I read some articles today that set me thinking about saving money on our groceries. We saw the cost of sugar double last fall. Wheat and grains tend to be volatile with the supplies decreasing because of blight and being sold to overseas nations. We are in for some increasing prices, and it's not going to be pretty.
Increases are sometimes very subtle. We may not notice 3-4% on a box of cereal, especially if we are bargain shoppers and never pay full price. But I saw an increase that had me thinking about my poor little wallet. I was at Fred Meyer earlier this week getting bread for lunches when I did a double-take. Like most people, I have a certain kind of bread that I favor...Grandma Sycamore's white and wheat breads. I was a little put-out because the price was $3.19 a loaf. I splurge on good bread and don't think much of paying $2 a loaf. But that $1.19 per loaf increase really hit home because of the quantity we go through. I started doing the math on what that would add up to and it wasn't easy to swallow. So the increase wasn't just $1.19 once--but several times over. And that was just on ONE of the things that we go through quite a bit of. When price increases hit frequently used staples--we tend to notice what's hitting out pocketbooks harder.
There was an older lady studying the prices of the bread as I went to make my selection this day. I commented about the higher price of bread. She grumbled back at me that it wasn't just bread! My hand faltered. I couldn't pay that for the bread--even if I had enough means to do so. I quickly rethought my choice and went with a different kind that was $2 cheaper per loaf--although not a favorite. I whistled under my breath that my bread cost too much. The lady was right. Everything is going up. It doesn't take a a daily dose of reading the Wall Street Journal to notice the increasing prices at the grocery store. It's one of the few places that we repeatedly go to spend our hard-earned money and when we don't bring home the same amount of stuff that we used to for the same amount of money--we know!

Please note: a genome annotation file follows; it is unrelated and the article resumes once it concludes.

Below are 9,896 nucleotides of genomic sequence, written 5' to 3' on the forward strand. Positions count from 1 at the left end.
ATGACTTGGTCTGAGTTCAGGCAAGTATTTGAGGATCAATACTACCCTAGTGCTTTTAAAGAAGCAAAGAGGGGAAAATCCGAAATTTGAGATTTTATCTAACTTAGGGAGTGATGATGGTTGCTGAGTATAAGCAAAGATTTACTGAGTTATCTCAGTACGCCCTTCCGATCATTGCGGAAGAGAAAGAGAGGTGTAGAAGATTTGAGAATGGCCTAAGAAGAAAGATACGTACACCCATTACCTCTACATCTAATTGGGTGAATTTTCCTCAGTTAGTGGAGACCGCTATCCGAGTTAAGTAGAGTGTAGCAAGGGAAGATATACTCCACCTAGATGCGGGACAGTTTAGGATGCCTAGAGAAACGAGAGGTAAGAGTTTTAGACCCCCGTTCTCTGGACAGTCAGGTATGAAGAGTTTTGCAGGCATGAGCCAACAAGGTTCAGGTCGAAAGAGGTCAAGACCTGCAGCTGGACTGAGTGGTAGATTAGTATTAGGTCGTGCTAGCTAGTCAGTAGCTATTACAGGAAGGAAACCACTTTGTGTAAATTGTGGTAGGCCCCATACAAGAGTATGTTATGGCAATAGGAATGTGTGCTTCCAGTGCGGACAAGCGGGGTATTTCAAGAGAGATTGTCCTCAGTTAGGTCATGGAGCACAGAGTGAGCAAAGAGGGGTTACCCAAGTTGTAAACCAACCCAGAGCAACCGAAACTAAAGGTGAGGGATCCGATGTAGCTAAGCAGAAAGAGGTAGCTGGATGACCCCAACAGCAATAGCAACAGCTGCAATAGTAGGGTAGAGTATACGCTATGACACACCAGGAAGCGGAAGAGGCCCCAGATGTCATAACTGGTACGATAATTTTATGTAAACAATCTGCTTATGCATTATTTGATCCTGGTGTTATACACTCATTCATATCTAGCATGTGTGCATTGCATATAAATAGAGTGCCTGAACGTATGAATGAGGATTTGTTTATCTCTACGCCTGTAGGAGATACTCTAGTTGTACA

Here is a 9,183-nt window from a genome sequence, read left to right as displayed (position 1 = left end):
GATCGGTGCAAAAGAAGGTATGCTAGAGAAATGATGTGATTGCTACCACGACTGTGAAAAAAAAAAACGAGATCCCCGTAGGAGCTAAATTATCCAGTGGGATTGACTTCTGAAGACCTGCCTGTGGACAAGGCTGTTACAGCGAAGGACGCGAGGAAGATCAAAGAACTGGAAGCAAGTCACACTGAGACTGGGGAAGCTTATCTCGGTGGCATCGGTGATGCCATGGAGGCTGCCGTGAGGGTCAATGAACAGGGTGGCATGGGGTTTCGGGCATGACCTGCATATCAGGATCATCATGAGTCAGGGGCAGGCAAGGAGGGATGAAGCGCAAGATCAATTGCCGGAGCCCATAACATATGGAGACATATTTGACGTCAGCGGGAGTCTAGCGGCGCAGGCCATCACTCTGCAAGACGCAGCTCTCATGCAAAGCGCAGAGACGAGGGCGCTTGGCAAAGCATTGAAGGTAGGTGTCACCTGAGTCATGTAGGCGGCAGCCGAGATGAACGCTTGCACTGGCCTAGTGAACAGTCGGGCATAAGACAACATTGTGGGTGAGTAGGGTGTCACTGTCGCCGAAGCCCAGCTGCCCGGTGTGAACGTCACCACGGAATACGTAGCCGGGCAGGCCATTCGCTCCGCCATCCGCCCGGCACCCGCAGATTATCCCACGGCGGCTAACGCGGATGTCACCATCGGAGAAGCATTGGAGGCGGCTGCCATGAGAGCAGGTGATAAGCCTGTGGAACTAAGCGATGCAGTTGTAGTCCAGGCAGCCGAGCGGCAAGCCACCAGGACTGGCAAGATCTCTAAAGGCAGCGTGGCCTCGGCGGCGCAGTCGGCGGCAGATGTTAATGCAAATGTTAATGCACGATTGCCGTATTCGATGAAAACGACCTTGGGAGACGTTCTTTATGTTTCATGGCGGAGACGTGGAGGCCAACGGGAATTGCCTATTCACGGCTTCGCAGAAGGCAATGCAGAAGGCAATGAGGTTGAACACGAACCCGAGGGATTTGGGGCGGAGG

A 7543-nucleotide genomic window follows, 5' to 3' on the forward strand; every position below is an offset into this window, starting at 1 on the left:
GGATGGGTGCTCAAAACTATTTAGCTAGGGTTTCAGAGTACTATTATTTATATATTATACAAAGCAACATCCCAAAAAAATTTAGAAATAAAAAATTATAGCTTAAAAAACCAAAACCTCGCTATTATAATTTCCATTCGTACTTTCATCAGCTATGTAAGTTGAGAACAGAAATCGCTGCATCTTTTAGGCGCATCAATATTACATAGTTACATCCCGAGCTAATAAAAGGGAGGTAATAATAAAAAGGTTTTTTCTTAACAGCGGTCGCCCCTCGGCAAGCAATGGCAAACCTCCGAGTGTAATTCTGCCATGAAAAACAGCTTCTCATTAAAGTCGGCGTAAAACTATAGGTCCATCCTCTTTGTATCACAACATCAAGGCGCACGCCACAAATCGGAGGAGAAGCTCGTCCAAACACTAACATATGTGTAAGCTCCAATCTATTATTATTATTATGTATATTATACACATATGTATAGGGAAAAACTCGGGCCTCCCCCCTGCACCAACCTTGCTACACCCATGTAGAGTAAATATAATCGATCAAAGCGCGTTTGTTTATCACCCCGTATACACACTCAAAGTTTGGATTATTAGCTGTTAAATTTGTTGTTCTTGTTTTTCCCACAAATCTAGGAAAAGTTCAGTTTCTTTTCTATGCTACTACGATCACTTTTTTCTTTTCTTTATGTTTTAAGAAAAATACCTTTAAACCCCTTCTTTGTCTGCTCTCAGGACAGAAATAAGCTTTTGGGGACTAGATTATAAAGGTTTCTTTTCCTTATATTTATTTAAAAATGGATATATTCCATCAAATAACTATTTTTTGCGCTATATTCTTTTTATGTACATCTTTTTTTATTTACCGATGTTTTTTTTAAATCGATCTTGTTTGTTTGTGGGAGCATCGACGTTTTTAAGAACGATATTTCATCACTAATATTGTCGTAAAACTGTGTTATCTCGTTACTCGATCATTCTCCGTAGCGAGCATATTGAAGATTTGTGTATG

I don't know if you've ever given much thought to "trickle-down" theories. But one very crude example goes like this: a bushel of wheat doubles in price to produce and is sent to market. The purchaser has to pay more to get the supplies it needs to make products and services for the public. But they are a business, not a charity--and the price of the wheat is added to the retail price of the products for the consumer to pay for. So the higher cost of production due to poor results in weather, or from higher demand versus product--are always passed on down the line. And very few consumers give much thought to how MUCH wheat goes into the things we consume. Cereals, breads, crackers, pastas, sauces, soups, puddings....everything with a wheat derivative in it--go up in price. So a box of cereal that used to go on sale for $1.50 a box, now goes on "sale" for $2.00 a box.Marketing lingo often disguises the increase in actual cost by tricking the consumer into thinking that they are buying the product "on sale." But in reality, the stores is just passing on the cost of production on to you--the customer. The rising cost of production ultimately comes down to YOU.